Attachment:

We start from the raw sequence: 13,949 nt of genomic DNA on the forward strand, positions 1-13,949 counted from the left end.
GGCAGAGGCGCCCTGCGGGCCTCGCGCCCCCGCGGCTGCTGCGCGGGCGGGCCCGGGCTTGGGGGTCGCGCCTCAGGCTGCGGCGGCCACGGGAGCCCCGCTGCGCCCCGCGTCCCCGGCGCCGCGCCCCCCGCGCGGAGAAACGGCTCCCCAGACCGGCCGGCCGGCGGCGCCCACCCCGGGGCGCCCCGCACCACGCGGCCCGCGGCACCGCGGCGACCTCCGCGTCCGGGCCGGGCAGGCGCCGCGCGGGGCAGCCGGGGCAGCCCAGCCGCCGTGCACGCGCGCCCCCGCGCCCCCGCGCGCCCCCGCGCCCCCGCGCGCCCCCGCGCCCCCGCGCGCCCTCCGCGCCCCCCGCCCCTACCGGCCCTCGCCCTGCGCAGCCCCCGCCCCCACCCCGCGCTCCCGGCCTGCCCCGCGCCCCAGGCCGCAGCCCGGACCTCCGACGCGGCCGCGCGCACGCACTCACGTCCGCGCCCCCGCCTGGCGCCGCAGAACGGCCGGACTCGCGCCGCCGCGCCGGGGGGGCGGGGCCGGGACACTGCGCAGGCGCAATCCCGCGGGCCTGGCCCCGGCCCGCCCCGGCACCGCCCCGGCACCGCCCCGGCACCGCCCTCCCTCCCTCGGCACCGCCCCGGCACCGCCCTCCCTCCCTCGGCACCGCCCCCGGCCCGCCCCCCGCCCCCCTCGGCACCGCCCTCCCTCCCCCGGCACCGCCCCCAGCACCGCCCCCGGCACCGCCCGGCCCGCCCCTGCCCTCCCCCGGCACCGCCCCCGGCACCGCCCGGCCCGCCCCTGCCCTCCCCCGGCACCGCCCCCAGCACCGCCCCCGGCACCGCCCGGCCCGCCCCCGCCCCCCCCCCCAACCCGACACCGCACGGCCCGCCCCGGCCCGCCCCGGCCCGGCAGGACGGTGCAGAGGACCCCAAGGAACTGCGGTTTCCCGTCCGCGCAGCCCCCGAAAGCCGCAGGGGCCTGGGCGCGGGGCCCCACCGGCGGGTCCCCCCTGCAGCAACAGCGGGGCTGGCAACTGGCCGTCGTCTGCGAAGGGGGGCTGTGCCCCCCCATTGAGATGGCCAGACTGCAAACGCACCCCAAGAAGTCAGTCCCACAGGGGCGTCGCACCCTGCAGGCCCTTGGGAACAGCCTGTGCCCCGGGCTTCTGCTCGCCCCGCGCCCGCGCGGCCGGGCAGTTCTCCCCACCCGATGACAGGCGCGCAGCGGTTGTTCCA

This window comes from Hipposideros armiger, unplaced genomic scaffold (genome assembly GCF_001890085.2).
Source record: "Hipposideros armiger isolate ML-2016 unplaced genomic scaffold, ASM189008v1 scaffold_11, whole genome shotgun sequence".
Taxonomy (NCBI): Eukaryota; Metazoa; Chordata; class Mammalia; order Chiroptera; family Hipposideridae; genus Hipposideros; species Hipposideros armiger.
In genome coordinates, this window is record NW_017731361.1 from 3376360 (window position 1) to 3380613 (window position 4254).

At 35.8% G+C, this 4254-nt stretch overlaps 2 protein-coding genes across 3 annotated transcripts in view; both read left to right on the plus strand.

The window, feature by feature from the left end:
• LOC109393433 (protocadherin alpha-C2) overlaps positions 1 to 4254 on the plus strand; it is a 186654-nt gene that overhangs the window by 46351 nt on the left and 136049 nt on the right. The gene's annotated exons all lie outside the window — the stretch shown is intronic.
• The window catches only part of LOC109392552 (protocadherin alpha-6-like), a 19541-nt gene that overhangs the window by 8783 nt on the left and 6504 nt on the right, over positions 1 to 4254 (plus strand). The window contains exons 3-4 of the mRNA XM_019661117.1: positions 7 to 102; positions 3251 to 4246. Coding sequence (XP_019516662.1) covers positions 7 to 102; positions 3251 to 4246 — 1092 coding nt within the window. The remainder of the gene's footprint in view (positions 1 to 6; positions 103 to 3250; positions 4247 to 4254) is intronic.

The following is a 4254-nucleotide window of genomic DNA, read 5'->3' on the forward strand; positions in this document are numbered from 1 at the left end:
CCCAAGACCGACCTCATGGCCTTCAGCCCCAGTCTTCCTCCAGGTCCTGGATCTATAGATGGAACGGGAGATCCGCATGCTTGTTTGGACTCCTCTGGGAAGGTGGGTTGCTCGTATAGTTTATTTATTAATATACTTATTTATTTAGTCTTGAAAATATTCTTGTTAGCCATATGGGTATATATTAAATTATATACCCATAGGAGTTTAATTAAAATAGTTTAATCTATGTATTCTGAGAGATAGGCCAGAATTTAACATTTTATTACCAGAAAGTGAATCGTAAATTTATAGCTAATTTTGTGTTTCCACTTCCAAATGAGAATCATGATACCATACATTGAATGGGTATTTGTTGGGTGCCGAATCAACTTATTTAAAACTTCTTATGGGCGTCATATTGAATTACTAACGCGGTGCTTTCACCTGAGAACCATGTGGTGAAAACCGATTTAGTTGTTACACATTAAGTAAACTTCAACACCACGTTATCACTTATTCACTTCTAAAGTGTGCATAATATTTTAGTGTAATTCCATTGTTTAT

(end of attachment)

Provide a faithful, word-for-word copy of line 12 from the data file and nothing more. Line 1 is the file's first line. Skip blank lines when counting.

CCCAAGACCGACCTCATGGCCTTCAGCCCCAGTCTTCCTCCAGGTCCTGGATCTATAGATGGAACGGGAGATCCGCATGCTTGTTTGGACTCCTCTGGGAAGGTGGGTTGCTCGTATAGTTTATTTATTAATATACTTATTTATTTAGTCTTGAAAATATTCTTGTTAGCCATATGGGTATATATTAAATTATATACCCATAGGAGTTTAATTAAAATAGTTTAATCTATGTATTCTGAGAGATAGGCCAGAATTTAACATTTTATTACCAGAAAGTGAATCGTAAATTTATAGCTAATTTTGTGTTTCCACTTCCAAATGAGAATCATGATACCATACATTGAATGGGTATTTGTTGGGTGCCGAATCAACTTATTTAAAACTTCTTATGGGCGTCATATTGAATTACTAACGCGGTGCTTTCACCTGAGAACCATGTGGTGAAAACCGATTTAGTTGTTACACATTAAGTAAACTTCAACACCACGTTATCACTTATTCACTTCTAAAGTGTGCATAATATTTTAGTGTAATTCCATTGTTTAT